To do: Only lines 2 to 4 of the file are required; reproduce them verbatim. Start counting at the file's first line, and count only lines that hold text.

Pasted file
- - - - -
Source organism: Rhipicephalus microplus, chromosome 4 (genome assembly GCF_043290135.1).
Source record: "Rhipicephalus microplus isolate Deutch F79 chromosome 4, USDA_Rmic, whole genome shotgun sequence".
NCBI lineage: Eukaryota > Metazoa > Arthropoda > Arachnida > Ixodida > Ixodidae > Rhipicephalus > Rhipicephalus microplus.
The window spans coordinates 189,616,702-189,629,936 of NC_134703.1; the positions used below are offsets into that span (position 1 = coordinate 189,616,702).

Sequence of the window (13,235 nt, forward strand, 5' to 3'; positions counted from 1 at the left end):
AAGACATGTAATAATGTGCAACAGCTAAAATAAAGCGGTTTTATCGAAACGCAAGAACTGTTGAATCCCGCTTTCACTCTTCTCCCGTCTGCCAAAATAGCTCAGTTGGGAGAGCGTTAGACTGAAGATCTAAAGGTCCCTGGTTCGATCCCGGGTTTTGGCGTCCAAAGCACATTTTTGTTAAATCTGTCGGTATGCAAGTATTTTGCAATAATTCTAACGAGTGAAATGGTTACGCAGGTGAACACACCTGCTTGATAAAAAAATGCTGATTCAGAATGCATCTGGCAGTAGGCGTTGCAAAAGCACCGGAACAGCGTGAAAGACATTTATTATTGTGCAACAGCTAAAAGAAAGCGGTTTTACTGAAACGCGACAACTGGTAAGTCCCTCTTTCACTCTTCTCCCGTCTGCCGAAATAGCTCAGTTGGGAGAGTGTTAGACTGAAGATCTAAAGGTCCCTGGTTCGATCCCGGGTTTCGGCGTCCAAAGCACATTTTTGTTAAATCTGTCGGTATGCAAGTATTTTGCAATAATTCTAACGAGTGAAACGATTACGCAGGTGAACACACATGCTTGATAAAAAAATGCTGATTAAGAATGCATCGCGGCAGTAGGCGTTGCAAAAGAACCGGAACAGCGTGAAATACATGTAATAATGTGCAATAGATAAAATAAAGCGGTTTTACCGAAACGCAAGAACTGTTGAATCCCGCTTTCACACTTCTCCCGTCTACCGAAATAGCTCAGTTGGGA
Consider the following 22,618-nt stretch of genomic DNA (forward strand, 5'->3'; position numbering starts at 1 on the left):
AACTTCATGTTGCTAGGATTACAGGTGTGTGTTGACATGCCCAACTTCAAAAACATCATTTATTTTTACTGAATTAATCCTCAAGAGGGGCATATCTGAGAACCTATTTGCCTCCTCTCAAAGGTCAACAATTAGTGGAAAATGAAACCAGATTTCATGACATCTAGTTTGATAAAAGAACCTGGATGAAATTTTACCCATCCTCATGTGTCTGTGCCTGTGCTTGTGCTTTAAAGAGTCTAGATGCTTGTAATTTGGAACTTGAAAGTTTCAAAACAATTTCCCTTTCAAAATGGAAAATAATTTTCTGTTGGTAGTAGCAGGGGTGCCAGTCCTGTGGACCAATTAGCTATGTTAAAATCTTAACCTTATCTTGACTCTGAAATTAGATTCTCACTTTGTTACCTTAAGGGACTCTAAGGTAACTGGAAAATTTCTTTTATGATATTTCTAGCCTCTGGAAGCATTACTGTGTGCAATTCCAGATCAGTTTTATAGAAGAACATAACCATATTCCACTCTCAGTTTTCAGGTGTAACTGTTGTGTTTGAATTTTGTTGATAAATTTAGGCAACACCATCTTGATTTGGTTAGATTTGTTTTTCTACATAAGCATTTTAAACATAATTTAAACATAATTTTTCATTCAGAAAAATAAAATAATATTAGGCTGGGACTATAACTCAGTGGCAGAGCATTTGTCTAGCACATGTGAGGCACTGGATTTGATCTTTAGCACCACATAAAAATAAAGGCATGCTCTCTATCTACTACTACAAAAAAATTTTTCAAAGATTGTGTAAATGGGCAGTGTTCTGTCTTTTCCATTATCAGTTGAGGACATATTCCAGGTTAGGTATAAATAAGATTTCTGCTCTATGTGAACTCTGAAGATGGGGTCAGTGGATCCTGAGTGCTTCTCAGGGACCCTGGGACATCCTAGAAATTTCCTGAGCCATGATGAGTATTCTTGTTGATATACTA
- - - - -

Source record: "Rhipicephalus microplus isolate Deutch F79 chromosome 4, USDA_Rmic, whole genome shotgun sequence".
NCBI lineage: Eukaryota > Metazoa > Arthropoda > Arachnida > Ixodida > Ixodidae > Rhipicephalus > Rhipicephalus microplus.
The window spans coordinates 189,616,702-189,629,936 of NC_134703.1; the positions used below are offsets into that span (position 1 = coordinate 189,616,702).